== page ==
‘the duck putters on the surface of the pond’
      • ‘By the time we putter slowly down the Sound of Jura, the clouds have cleared and the day has revealed itself to be a classic.’
      • ‘So they came and stayed for a little bit, and then puttered off again.’
      • ‘As you putter across the 200 yard channel in the old diesel ferry, the lines of pinpoint lights become knee-high lamps lining the stone pathways.’
      • ‘Last night after I'd done some ferocious blogging and blog-surfing I began to potter home.’
      • ‘Still we puttered on, with the driver himself stopping from time to time asking passers-by on the road, ‘Ashram?’’
      • ‘I think it is likely to be all about exploration first, puttering around Lincolnshire in the little blue Ford.’
      • ‘My parents, as they potter through Camberwell and snooty suburbs walking their dog, chat away with locals and the subject often comes up.’
      • ‘At the end I was ready to be alone for a while, so I walked down through the park to Haight Street and slowly puttered along all afternoon, shopping.’
      • ‘He putters to a piano whilst the band provide gentle harmonies around him.’
      • ‘And after a few pints, I've been known to potter home on it, slow and cautious and wobbly.’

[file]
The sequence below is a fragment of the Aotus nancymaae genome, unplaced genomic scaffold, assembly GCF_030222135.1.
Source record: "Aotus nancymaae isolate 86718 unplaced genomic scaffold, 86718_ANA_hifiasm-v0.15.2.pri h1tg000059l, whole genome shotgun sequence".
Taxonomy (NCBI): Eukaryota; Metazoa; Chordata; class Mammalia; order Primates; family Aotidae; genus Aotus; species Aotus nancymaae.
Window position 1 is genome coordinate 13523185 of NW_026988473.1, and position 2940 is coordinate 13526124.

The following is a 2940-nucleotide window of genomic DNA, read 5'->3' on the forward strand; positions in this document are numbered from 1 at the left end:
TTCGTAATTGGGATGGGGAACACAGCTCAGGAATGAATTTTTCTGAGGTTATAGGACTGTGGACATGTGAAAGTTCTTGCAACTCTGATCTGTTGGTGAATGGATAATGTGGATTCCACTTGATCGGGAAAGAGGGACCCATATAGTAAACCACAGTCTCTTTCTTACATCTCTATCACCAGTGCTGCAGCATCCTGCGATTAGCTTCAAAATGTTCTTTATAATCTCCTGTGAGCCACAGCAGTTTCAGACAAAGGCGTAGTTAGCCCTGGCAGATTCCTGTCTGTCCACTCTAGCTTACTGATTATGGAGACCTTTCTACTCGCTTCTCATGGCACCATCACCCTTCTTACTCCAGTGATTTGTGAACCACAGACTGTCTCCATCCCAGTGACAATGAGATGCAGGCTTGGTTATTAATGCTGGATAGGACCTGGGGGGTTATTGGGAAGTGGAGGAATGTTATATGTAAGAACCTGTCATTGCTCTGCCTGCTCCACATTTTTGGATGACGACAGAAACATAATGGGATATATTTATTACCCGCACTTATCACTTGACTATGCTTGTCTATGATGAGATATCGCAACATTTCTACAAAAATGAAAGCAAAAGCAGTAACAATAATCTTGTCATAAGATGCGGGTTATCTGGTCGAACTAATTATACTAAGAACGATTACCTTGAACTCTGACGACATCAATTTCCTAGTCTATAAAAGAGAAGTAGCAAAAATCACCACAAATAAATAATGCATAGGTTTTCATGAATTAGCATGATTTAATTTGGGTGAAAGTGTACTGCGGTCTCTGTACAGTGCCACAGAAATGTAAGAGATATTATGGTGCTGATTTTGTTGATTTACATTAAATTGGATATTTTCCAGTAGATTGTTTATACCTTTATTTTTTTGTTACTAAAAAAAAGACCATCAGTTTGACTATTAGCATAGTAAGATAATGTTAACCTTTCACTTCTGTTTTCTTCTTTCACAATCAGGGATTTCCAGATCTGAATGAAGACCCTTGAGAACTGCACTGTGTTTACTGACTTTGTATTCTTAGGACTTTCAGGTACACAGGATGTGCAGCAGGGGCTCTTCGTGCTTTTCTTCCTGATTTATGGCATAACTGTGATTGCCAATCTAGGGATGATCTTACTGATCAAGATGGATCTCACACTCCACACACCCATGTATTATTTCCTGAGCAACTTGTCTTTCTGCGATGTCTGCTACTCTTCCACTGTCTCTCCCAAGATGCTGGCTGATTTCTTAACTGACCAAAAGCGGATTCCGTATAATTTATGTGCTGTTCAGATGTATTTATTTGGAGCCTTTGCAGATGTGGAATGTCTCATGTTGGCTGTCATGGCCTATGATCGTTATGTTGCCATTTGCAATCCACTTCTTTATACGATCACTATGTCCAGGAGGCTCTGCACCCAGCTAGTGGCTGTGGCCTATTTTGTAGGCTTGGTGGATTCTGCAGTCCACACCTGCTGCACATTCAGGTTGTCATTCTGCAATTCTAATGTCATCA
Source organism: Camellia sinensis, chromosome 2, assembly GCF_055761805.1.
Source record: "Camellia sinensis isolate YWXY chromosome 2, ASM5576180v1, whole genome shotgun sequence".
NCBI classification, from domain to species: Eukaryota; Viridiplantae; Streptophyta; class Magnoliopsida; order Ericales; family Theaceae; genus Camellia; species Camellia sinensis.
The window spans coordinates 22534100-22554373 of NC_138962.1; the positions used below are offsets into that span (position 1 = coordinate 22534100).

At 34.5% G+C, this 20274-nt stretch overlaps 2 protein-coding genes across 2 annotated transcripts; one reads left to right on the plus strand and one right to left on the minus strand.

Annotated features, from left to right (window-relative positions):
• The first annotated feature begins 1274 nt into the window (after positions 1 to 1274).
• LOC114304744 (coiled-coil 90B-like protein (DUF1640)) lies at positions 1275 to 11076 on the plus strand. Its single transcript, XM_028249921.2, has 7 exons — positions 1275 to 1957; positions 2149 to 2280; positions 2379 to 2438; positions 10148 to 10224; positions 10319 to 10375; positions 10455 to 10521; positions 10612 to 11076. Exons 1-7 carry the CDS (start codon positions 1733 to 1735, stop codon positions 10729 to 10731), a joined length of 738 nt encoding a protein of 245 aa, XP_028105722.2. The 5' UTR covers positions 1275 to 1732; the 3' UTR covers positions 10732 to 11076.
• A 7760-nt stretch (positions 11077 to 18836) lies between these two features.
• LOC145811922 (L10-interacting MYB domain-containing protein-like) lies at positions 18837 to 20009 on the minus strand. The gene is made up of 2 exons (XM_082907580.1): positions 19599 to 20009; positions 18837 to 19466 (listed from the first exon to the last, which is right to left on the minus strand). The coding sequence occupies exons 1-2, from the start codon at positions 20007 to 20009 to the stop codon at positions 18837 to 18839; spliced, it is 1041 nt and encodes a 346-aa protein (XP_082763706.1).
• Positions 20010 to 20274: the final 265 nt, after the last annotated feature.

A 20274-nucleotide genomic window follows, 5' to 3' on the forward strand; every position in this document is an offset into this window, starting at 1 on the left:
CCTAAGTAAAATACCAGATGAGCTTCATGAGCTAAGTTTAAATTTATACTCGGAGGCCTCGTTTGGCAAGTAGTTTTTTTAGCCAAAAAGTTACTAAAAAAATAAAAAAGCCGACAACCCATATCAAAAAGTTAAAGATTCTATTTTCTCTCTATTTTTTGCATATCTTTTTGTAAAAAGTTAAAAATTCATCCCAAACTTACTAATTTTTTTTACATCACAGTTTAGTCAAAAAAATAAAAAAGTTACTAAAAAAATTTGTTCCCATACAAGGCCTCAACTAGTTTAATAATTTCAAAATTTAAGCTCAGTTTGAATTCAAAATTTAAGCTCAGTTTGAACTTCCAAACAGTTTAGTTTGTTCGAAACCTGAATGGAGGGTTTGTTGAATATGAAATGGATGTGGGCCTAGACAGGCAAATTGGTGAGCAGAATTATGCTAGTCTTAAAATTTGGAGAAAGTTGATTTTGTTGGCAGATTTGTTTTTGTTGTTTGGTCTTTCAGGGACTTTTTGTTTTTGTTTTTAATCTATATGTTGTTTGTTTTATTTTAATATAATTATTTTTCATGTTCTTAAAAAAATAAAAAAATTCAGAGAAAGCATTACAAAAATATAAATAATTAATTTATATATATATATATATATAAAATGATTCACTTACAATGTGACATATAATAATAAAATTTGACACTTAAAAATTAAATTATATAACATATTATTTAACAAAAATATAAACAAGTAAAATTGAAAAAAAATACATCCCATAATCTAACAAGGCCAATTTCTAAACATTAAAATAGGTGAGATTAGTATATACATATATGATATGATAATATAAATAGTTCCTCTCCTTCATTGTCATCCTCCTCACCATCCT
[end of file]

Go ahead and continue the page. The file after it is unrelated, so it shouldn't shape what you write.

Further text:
• ‘I was puttering along happily, doing about 28 mph.’
      • ‘A few minutes passed, and the shuttle puttered past most of the other vessels, who gave it readings and signals to verify its presence and crew.’
      • ‘I trudged to my distant little-green-car and puttered over to Kilbirnie, sun all golden and slanty at my back.’
      • ‘She stood up once the van puttered away and walked back inside.’
      • ‘People are just wandering to church in their purple nylon jackets, or pottering along in rackety Skodas.’
      • ‘She potters from the gates of The House, in its evil-grey uniform, and peers up and down the street.’
      • ‘All was well, and we puttered down the street, at a snails pace (not quite literally) due to all the traffic.’
      • ‘Here he comes, puttering up in his little soapbox derby car with its duck horn.’
      • ‘After opening the funky present from his housemate Meg, he potters off to the shower.’

Origin

Late 19th century (originally US): alteration of potter.

Pronunciation

putter

/ˈpədər//ˈpədər/